In June, the 5th Moscow Biennale’s theme, “More Light,” was announced for the first time. On Tuesday, more than 70 contemporary artists and groups whose work will materialize under the bright beams were finally listed.
The project will inhabit the Manege Central Exhibition Hall from Sept. 20 to Oct. 20 and is attracting the 72 artists and art groups from as many as 40 different countries. Some 13 of them are Russian, and about 30 works will be created specifically with Manege in mind. Most are being shown in Russia for the first time, according to the official announcement.
Among those included in the list are architect and sculptor Alexander Brodsky, renowned “Art or Death” artist Valery Koshlyakov, British experimental film-maker Alia Syed and Hungarian-French architect Yona Friedman.
Friedman himself will be presenting an enormous 15 meter by 15 meter structure made of paper and cardboard, an apparently natural follow-up to his “utopian architecture” and mobile architecture ideas behind his earlier work.
A similarly gigantic project will be displayed by Palestinian-born Mona Hatoum, who currently resides in Britain. Her work is described as “a huge spider web strung on a thread of crystal ball constellations,” with the intention being to evoke the sense of an invisible monster. Also in the running will be Indonesian artist Dzhumaadi, who will present a paper entitled “The Woman who Married a Mountain,” which weaves fictional stories with folk legends.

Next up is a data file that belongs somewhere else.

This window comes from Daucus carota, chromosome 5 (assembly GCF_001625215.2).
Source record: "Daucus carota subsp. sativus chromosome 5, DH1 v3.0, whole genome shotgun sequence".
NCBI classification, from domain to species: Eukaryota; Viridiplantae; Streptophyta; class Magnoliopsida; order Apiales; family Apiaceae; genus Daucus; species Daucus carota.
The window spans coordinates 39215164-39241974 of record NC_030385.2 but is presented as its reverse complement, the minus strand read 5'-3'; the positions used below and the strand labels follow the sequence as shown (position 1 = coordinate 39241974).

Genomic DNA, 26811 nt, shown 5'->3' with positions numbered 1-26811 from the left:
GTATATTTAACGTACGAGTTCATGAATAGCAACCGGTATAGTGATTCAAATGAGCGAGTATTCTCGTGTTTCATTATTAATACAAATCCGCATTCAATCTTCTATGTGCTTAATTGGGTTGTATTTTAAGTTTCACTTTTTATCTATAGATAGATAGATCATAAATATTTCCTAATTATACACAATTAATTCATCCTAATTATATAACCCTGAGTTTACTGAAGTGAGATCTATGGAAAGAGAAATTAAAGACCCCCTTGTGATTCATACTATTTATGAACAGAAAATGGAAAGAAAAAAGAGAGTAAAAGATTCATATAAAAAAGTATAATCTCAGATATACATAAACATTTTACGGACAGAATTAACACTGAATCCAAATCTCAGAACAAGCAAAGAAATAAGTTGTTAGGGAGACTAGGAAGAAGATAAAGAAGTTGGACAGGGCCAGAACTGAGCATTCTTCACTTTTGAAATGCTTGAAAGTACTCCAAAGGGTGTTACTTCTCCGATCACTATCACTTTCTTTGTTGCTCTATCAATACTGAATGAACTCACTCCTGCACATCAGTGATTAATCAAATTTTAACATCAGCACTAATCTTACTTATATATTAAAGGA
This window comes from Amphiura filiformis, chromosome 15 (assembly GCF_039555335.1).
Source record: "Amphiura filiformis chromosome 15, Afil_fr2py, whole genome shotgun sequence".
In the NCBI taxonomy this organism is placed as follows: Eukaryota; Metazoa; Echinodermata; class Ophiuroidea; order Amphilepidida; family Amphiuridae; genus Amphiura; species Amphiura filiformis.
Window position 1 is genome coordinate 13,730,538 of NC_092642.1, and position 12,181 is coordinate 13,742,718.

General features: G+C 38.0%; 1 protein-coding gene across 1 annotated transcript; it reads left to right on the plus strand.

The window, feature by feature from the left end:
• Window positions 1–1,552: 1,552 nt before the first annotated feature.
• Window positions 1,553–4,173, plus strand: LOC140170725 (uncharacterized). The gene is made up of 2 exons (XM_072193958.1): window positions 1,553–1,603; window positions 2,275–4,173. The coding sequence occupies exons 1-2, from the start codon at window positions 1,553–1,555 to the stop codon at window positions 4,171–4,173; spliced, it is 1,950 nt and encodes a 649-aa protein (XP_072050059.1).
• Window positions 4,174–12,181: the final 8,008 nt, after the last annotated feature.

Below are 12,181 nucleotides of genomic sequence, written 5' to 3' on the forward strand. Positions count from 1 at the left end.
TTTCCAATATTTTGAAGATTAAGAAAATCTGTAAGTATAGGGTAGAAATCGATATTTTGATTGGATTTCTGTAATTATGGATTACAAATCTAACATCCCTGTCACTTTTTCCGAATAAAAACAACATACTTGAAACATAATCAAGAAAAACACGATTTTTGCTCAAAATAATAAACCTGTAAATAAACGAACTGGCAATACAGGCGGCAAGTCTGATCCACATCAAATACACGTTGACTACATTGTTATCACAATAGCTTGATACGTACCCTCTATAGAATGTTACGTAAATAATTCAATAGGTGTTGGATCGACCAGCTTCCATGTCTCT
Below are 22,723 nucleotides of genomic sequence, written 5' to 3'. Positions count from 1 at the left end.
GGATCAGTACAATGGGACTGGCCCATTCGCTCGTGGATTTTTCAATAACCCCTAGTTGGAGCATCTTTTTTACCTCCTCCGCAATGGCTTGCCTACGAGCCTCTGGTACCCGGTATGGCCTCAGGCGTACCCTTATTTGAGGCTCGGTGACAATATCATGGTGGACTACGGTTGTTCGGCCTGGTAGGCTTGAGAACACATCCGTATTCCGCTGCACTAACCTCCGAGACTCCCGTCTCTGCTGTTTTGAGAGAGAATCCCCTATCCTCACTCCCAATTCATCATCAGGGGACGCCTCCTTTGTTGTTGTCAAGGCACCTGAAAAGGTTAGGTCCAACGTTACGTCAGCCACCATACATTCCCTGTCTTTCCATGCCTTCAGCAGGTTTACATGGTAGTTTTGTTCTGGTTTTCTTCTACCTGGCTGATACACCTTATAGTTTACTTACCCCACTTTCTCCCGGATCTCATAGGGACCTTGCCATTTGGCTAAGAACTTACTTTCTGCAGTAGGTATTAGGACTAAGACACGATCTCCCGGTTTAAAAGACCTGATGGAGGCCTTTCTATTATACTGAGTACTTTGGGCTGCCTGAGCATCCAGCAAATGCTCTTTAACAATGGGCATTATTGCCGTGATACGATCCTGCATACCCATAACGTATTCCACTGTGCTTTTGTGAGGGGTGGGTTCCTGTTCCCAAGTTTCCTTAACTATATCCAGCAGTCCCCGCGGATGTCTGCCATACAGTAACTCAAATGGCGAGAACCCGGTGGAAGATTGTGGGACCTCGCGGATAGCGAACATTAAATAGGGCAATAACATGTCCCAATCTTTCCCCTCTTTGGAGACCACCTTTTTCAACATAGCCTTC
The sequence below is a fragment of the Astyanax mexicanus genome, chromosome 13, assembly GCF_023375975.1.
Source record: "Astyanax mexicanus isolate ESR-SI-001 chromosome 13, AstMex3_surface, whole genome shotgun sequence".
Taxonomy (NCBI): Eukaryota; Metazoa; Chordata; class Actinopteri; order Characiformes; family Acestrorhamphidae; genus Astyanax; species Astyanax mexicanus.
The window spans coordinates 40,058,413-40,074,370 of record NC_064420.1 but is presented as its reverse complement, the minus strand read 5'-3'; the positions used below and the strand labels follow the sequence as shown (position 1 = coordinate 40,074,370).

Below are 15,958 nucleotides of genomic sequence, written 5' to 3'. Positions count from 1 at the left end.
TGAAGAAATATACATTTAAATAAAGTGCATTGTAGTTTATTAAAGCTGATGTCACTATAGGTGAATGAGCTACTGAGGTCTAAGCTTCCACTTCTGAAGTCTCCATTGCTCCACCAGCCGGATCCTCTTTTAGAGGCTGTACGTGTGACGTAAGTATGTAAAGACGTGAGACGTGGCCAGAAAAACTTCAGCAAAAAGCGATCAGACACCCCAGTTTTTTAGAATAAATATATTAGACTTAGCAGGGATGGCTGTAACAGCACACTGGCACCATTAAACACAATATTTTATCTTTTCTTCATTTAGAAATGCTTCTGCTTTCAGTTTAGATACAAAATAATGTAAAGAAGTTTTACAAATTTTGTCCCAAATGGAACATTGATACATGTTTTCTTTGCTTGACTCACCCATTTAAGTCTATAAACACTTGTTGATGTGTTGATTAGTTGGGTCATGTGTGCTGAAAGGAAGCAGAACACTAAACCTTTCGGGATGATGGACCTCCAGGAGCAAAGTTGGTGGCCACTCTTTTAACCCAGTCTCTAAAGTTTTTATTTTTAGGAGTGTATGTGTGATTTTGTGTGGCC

One pairing of foreign artists is creating an installation very specific to Russia. Alfredo and Isabel Aquilizan immigrated from the Philippines to Australia, and base their works on studies of peoples’ day-to-day lives. While the end result still remains mysterious, the Biennale Organizing Committee has officially invited anyone who “wishes to participate in the creative process” to relinquish any spare skis or sleds they happen to have lying around.
While the physical presence of light is an underlying theme, “More Light” refers to “enlightened dialogue,” meaningful activities and finding new ways to mutual understanding through “organization by the artist and the viewer,” Curator Catherine de Seger said in June. The international nature of the event provides a strong setting for the theme.
“The concept of space and time, nowadays, it does not mean that we identify ourselves in a particular ‘here and now.’ In the era of globalization, the perception of time is no longer determined by geography. This is replaced by the ‘global chronotope,’” she stated, according to the organization.
This year’s Biennale of Contemporary Art will cost about 90 million rubles, which is some 2.3 million euros. Initially established by the Ministry of Culture in 2003, it was first held in 2005, and since then it has continued to take place every other year.